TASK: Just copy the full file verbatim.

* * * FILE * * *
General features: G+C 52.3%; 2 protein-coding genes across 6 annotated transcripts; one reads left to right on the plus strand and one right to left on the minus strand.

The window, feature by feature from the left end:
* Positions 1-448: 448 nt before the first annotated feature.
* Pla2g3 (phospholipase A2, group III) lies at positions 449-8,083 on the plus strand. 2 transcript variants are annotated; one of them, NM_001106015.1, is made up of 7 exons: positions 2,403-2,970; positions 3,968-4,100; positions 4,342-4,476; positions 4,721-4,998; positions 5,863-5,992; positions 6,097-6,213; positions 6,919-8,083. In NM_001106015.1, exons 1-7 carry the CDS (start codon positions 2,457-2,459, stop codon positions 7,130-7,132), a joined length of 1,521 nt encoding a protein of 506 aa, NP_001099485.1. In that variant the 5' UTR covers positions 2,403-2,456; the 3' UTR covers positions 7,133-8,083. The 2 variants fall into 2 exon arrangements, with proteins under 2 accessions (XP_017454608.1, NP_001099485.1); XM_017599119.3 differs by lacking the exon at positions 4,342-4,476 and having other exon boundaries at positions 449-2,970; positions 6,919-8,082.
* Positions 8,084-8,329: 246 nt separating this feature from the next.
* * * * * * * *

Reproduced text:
General features: G+C 52.3%; 2 protein-coding genes across 6 annotated transcripts; one reads left to right on the plus strand and one right to left on the minus strand.

The window, feature by feature from the left end:
* Positions 1-448: 448 nt before the first annotated feature.
* Pla2g3 (phospholipase A2, group III) lies at positions 449-8,083 on the plus strand. 2 transcript variants are annotated; one of them, NM_001106015.1, is made up of 7 exons: positions 2,403-2,970; positions 3,968-4,100; positions 4,342-4,476; positions 4,721-4,998; positions 5,863-5,992; positions 6,097-6,213; positions 6,919-8,083. In NM_001106015.1, exons 1-7 carry the CDS (start codon positions 2,457-2,459, stop codon positions 7,130-7,132), a joined length of 1,521 nt encoding a protein of 506 aa, NP_001099485.1. In that variant the 5' UTR covers positions 2,403-2,456; the 3' UTR covers positions 7,133-8,083. The 2 variants fall into 2 exon arrangements, with proteins under 2 accessions (XP_017454608.1, NP_001099485.1); XM_017599119.3 differs by lacking the exon at positions 4,342-4,476 and having other exon boundaries at positions 449-2,970; positions 6,919-8,082.
* Positions 8,084-8,329: 246 nt separating this feature from the next.